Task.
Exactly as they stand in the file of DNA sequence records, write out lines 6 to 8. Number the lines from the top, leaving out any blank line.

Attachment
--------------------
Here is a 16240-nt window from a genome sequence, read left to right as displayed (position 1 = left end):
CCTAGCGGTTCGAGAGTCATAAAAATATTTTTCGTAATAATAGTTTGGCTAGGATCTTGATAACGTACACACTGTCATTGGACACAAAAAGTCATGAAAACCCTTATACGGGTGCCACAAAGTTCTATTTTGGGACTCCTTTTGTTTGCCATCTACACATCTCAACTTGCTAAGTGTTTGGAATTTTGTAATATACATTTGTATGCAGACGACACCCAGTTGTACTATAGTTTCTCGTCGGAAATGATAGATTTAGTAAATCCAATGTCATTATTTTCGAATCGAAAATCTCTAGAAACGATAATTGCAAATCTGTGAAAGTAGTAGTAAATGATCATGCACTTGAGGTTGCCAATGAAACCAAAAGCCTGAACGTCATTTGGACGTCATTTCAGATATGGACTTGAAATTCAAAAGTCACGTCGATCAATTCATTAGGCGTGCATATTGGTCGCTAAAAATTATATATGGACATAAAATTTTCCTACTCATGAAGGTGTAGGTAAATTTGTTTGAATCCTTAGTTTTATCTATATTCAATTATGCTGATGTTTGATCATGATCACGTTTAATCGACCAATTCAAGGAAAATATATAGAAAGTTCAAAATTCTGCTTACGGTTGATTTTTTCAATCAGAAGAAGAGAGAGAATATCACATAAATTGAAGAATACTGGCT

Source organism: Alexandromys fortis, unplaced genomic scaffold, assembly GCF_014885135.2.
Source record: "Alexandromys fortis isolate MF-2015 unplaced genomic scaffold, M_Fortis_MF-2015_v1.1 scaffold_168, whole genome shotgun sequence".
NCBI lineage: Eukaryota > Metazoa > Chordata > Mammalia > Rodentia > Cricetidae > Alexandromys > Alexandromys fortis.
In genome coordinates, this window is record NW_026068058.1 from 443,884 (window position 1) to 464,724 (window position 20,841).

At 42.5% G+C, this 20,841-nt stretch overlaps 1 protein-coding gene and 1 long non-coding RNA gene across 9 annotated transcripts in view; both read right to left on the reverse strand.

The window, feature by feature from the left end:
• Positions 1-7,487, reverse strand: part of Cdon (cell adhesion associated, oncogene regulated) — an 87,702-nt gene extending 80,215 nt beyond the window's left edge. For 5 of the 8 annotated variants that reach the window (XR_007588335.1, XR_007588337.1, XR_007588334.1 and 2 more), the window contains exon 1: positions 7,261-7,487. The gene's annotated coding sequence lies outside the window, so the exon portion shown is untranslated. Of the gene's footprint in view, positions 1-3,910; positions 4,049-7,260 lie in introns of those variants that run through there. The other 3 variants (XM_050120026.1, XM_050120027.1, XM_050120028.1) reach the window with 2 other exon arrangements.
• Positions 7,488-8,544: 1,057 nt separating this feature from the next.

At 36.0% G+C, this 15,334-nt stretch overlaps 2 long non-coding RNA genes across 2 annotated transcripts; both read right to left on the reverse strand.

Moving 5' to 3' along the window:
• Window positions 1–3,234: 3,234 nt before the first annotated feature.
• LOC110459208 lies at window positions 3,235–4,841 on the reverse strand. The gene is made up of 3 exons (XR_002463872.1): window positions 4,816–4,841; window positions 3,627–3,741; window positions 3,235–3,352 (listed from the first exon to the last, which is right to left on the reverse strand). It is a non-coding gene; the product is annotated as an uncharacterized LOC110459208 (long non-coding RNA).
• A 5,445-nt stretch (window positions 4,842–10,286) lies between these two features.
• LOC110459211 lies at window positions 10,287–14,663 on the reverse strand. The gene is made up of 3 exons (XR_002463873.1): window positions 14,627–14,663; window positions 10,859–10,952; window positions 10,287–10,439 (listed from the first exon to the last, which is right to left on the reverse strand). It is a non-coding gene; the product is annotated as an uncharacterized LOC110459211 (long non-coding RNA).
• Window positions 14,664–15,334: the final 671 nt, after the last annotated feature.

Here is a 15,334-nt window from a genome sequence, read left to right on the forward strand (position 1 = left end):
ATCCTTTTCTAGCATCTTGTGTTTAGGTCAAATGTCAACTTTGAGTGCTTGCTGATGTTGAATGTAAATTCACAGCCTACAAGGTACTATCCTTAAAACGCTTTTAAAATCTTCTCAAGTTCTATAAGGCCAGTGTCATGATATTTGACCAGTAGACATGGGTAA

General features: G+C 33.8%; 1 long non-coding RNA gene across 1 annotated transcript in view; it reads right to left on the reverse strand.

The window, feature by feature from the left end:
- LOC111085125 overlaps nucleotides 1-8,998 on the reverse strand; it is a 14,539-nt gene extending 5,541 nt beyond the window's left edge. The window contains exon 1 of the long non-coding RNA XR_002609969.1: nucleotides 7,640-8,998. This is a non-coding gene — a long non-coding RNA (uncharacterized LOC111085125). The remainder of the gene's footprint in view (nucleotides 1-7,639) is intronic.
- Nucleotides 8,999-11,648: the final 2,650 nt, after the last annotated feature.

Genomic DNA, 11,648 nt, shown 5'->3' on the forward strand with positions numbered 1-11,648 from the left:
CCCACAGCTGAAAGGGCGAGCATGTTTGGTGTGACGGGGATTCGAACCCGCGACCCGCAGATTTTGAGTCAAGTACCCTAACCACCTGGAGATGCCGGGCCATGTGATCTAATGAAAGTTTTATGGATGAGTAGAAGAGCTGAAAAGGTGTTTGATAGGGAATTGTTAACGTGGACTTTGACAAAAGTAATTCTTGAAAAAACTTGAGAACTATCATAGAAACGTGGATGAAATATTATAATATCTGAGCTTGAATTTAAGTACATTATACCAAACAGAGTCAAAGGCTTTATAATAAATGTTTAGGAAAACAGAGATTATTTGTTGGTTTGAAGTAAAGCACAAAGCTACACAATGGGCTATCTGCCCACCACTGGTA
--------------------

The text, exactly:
In genome coordinates, this window is record NW_026068058.1 from 443,884 (window position 1) to 464,724 (window position 20,841).

At 42.5% G+C, this 20,841-nt stretch overlaps 1 protein-coding gene and 1 long non-coding RNA gene across 9 annotated transcripts in view; both read right to left on the reverse strand.

The window, feature by feature from the left end: